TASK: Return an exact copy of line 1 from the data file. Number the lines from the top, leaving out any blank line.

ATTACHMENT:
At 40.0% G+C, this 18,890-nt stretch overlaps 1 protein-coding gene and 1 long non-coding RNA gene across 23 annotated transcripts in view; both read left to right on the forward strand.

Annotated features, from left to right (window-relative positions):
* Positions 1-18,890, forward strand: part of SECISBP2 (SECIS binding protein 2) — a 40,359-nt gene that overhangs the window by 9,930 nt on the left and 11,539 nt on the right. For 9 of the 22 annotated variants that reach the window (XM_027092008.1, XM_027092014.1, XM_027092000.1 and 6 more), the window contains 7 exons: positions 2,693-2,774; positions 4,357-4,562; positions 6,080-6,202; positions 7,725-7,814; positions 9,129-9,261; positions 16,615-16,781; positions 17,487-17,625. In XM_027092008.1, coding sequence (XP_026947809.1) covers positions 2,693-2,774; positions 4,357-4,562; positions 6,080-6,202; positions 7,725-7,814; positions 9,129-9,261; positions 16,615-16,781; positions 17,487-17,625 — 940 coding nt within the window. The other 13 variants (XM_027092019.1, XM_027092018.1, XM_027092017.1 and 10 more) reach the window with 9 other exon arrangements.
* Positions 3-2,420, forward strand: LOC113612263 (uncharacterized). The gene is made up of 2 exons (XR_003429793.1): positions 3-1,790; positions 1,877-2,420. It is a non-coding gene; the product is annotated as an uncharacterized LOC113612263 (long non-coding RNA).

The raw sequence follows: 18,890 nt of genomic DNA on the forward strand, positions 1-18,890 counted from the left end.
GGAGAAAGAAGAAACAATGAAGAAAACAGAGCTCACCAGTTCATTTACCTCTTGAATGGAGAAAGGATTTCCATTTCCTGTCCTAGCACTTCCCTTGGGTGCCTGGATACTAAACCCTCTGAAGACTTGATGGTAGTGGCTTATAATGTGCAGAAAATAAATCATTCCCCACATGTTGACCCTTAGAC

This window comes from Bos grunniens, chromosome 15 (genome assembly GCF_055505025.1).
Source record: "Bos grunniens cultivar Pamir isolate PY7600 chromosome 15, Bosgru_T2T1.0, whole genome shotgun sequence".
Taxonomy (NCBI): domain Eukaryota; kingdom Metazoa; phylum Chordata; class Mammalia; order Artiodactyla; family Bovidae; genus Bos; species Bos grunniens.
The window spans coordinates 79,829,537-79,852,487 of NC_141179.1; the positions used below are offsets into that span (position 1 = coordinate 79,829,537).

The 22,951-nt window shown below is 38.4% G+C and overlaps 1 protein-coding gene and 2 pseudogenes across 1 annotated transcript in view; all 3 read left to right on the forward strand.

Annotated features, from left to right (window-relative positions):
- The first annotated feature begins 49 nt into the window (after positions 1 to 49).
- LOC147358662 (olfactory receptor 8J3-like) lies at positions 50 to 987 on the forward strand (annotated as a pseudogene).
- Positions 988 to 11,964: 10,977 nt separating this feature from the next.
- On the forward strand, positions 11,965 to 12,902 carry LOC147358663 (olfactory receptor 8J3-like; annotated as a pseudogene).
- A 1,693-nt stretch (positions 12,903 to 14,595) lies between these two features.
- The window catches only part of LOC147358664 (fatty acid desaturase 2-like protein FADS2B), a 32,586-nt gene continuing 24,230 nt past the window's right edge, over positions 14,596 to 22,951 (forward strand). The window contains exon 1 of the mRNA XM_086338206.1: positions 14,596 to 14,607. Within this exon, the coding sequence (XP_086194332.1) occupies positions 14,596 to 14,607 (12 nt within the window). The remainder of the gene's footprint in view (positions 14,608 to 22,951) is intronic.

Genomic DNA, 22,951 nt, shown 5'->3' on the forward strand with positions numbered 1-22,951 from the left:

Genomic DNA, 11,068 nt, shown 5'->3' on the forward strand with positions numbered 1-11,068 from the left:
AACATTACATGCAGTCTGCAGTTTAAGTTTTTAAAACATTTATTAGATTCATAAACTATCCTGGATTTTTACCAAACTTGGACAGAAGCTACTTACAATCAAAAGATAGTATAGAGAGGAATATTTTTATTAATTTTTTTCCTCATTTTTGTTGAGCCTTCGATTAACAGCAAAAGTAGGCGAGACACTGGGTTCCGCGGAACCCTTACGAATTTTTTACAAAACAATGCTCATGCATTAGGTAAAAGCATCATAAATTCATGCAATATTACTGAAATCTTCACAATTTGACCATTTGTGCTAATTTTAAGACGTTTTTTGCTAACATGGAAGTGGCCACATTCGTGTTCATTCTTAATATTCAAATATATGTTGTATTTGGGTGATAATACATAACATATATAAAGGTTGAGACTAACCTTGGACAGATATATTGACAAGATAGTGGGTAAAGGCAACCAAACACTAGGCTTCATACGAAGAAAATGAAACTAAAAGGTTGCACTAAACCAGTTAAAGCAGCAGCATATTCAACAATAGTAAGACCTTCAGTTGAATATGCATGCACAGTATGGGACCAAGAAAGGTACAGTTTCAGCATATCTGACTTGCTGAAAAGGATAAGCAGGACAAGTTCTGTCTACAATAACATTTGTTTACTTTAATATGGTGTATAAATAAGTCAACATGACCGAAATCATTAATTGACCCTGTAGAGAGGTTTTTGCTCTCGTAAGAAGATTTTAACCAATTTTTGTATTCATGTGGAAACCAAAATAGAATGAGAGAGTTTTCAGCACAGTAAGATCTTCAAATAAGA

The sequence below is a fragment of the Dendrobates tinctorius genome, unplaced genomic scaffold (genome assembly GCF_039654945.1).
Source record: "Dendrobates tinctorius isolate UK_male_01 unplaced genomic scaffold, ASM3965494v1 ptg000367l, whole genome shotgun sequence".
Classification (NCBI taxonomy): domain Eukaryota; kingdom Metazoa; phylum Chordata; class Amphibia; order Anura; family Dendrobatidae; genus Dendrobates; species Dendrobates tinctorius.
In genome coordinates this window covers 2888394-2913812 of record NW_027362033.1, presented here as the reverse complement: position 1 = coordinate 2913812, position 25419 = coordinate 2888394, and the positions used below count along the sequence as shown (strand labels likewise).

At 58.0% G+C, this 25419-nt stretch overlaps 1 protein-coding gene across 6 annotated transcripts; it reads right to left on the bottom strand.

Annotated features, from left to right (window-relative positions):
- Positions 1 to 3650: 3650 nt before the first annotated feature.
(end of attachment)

At 40.0% G+C, this 18,890-nt stretch overlaps 1 protein-coding gene and 1 long non-coding RNA gene across 23 annotated transcripts in view; both read left to right on the forward strand.